A guide to ethical writing

Scientific writing can be a complex and arduous process, for it simultaneously demands clarity and conciseness; two elements that often clash with each other.  In addition, accuracy and integrity are fundamental components of the scientific enterprise and, therefore, of scientific writing. Thus, good scientific writing must be characterized by clear expression, conciseness, accuracy of what is being reported, and perhaps most importantly, honesty.  Unfortunately, writing, or for that matter the entire scientific process, often occurs within the constraints of tight deadlines and other competing pressures. As a result of these constraints, scientific papers, whether generated by science students or by seasoned professionals, will at times be deficient in one or more of the above components.

Insufficient clarity or lack of conciseness are typically unintentional and relatively easy to remedy by standard educational or editorial steps.  Lapses in the accuracy of what is reported (e.g., faulty observations, incorrect interpretation of results) are also assumed to be most often unintentional in nature, but such lapses, even if unintentional, can have significant undesirable consequences if not corrected. Intentional lapses in integrity, even if seemingly minor, are by far the most serious type of problem because such misconduct runs contrary to the primary goal of the scientific enterprise, which is the search for truth.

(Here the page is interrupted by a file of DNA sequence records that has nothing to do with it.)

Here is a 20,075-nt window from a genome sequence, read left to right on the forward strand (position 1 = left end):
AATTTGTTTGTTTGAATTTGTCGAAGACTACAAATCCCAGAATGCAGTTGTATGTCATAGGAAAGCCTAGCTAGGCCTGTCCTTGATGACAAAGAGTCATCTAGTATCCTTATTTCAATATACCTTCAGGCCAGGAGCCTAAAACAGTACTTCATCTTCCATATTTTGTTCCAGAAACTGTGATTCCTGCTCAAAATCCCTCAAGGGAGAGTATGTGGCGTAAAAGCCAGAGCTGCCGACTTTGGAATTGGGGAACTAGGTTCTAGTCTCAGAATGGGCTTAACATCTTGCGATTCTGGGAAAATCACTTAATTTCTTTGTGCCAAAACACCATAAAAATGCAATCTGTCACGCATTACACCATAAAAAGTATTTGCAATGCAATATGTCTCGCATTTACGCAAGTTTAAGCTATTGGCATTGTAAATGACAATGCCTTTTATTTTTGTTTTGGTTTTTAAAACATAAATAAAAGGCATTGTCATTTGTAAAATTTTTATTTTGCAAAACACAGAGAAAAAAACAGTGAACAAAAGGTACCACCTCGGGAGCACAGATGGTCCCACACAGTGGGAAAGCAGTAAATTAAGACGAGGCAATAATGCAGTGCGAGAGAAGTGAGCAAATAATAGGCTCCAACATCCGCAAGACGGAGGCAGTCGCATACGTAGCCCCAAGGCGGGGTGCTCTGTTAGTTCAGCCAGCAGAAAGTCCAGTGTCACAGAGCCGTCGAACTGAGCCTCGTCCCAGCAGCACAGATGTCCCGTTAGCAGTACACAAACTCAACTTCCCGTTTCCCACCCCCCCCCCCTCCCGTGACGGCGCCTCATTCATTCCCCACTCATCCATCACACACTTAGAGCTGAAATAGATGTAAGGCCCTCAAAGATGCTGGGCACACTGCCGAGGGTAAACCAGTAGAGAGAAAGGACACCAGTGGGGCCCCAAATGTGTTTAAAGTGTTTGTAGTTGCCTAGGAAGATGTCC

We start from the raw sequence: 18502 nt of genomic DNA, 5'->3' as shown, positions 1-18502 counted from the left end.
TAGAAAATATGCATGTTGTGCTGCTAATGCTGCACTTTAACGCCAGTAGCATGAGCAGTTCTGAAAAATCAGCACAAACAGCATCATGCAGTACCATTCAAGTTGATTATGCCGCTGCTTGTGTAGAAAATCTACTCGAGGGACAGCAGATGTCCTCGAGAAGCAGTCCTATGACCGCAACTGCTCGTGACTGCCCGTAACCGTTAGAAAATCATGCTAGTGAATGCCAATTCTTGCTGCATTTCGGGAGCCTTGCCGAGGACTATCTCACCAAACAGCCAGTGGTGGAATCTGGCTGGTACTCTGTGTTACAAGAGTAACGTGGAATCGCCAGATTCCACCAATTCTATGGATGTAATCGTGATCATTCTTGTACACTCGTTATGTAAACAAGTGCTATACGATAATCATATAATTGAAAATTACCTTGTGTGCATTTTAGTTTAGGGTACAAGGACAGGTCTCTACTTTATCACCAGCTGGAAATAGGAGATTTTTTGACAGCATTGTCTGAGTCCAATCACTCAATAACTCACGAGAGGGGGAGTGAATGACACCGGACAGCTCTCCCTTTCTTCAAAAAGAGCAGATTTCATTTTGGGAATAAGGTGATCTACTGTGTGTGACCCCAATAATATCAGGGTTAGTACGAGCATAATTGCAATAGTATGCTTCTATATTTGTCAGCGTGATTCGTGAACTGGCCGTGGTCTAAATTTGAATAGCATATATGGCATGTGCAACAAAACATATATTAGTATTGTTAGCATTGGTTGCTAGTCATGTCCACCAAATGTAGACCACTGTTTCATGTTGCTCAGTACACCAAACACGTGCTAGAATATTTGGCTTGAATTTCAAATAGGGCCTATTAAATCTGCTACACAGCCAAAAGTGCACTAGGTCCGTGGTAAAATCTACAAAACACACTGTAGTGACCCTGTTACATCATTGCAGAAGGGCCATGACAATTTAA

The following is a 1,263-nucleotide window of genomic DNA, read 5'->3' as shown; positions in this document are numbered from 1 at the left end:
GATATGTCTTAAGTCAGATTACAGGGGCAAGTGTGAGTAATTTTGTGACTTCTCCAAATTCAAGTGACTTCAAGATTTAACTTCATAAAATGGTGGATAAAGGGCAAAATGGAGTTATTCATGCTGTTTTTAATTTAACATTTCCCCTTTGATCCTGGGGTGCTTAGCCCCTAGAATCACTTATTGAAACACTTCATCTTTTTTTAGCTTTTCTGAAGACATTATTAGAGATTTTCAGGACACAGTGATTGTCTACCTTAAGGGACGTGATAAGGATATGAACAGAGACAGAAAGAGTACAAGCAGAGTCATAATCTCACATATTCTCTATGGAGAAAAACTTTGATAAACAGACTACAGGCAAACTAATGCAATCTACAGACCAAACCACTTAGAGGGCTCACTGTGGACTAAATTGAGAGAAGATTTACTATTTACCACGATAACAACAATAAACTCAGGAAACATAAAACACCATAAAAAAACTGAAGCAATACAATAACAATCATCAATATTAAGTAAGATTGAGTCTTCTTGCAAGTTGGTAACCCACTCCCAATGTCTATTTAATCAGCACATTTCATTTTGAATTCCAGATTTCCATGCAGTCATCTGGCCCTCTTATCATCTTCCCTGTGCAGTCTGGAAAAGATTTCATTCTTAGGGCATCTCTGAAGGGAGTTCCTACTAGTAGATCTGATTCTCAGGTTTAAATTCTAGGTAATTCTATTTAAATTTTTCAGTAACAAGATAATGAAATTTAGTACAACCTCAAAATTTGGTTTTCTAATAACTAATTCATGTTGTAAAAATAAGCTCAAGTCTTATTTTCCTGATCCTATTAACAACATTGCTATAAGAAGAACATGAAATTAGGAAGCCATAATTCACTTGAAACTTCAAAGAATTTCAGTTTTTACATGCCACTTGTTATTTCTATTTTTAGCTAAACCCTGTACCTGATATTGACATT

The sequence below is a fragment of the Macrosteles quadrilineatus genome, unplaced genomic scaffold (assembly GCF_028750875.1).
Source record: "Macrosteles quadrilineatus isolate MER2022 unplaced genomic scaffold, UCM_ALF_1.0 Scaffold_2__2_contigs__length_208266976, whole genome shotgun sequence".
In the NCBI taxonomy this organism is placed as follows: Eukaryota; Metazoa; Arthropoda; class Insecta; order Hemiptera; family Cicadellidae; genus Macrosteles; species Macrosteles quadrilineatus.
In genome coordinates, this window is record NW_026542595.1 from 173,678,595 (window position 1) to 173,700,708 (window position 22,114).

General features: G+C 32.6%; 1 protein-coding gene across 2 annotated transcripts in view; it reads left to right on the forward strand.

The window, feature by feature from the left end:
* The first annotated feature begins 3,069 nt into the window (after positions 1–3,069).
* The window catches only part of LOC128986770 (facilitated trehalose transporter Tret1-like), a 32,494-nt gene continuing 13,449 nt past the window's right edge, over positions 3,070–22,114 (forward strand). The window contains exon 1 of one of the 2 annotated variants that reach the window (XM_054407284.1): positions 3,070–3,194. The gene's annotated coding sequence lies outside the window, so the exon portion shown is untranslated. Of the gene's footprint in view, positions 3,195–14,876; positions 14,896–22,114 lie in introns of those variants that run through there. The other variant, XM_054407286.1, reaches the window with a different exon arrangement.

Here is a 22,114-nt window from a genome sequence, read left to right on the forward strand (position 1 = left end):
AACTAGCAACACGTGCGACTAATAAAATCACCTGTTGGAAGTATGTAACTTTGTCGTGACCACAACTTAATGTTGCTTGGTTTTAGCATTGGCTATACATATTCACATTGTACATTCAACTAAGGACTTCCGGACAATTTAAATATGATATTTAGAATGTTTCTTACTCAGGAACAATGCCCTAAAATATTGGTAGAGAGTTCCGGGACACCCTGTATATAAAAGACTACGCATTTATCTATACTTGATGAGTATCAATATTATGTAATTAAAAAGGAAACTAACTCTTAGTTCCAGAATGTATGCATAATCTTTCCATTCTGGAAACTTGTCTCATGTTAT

In scientific writing, perhaps the most widely recognized unethical lapse is plagiarism. Plagiarism can occur in many forms and some of the more subtle instances, while arguably unethical in nature, may not be classified as scientific misconduct by federal agencies such as the National Science Foundation (NSF) or the Office of Research Integrity (ORI). Nevertheless, the ethical professional is expected to operate at the highest levels of scientific integrity and, therefore, must avoid all forms of writing that could be conceptualized as plagiarism.

There are other questionable writing practices, some of which may be quite common in professional scientific writing.  One example is reporting and discussing results of one’s research in the context of literature that is supportive of our conclusions while at the same time ignoring evidence that is contrary to our findings.  Another writing ‘malpractice’ occurs when another author’s review of a literature is used, yet the reader is led to believe that the current author has conducted the actual review.